This is the best Indian restaurant I've ever been to. It's also the best buffet of any cuisine I know of in the DC-Baltimore area, as long as you love Indian cuisine. The serve a buffet 7 days a week at a cost of $11 or $13 on weekends. Their weekend buffets are the best, however. I had three insanely wonderful dishes last time I was at the Curry Leaf for lunch on a Saturday. An okra dish that was out of this world. Same with the eggplant dish. And an outstanding cauliflower dish. Any of those three I'd consider batter than any dish at any Indian restaurant I've ever eaten at, and they had them all. They also had meat dishes, but I don't eat meat. And a dessert that was different from the usual India desserts, but it was delicious. My one problem was I had to pull myself away when I was full, because it was so good I just wanted to eat more. And on top of that, you are allowed to bring your own beer or wine with you and there is no 'corking' fee. So while this is above average what I usually want to pay for lunch, what you save from bringing your own bottle of wine to share makes up for it, as a $10 bottle of wine will usually cost you $30 or more in a restaurant. Hence, I'll bring along some of my favorite craft beer or a good bottle of wine to share, making this both my go-to place for special occasions with friends as well as my current favorite restaurant.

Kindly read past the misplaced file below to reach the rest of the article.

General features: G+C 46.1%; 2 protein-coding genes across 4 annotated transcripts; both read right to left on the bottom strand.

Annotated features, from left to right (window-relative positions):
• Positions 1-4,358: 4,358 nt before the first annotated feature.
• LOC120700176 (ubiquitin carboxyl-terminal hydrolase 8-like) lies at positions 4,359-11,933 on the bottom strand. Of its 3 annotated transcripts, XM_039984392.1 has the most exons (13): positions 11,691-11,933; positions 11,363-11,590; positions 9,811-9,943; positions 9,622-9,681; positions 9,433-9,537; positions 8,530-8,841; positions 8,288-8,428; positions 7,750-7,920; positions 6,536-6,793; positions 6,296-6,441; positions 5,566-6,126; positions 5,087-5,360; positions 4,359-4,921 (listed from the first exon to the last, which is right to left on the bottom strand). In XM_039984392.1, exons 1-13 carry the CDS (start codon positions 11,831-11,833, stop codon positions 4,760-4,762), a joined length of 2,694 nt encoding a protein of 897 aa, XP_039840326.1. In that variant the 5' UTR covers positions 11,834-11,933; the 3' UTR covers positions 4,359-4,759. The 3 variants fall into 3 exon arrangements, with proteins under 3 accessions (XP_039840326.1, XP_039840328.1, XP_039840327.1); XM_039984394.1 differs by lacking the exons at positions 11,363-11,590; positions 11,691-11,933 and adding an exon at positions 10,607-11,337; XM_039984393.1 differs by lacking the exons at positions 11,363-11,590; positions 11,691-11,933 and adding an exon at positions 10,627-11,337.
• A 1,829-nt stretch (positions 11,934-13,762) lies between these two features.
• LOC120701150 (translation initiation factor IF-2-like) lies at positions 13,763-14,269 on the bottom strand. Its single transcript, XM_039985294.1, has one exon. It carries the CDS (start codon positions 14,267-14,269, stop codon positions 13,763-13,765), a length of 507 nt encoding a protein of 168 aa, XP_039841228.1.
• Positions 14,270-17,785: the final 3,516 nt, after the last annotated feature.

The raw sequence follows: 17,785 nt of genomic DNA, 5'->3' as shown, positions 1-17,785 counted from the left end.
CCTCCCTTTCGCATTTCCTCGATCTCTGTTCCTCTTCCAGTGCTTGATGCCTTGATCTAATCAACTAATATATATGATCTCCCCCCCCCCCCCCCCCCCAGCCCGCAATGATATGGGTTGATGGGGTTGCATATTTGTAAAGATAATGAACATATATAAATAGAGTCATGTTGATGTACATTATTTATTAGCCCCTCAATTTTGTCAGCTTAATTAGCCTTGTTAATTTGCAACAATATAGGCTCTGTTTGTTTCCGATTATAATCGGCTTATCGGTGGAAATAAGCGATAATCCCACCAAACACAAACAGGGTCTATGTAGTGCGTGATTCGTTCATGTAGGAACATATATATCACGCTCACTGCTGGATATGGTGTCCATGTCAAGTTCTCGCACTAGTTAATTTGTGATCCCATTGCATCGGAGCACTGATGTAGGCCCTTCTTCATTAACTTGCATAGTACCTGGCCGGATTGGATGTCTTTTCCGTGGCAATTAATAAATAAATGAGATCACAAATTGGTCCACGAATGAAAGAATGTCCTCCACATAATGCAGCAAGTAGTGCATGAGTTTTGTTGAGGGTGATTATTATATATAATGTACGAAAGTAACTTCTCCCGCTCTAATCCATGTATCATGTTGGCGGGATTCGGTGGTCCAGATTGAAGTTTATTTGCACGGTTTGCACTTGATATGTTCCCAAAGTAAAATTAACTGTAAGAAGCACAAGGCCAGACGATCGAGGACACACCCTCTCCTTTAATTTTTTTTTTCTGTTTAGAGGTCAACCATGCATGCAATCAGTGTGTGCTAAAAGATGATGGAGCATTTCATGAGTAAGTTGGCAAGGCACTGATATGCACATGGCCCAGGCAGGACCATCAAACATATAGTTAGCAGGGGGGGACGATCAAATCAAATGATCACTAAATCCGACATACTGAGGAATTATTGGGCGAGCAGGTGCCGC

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Public - a year ago
reviewed a year ago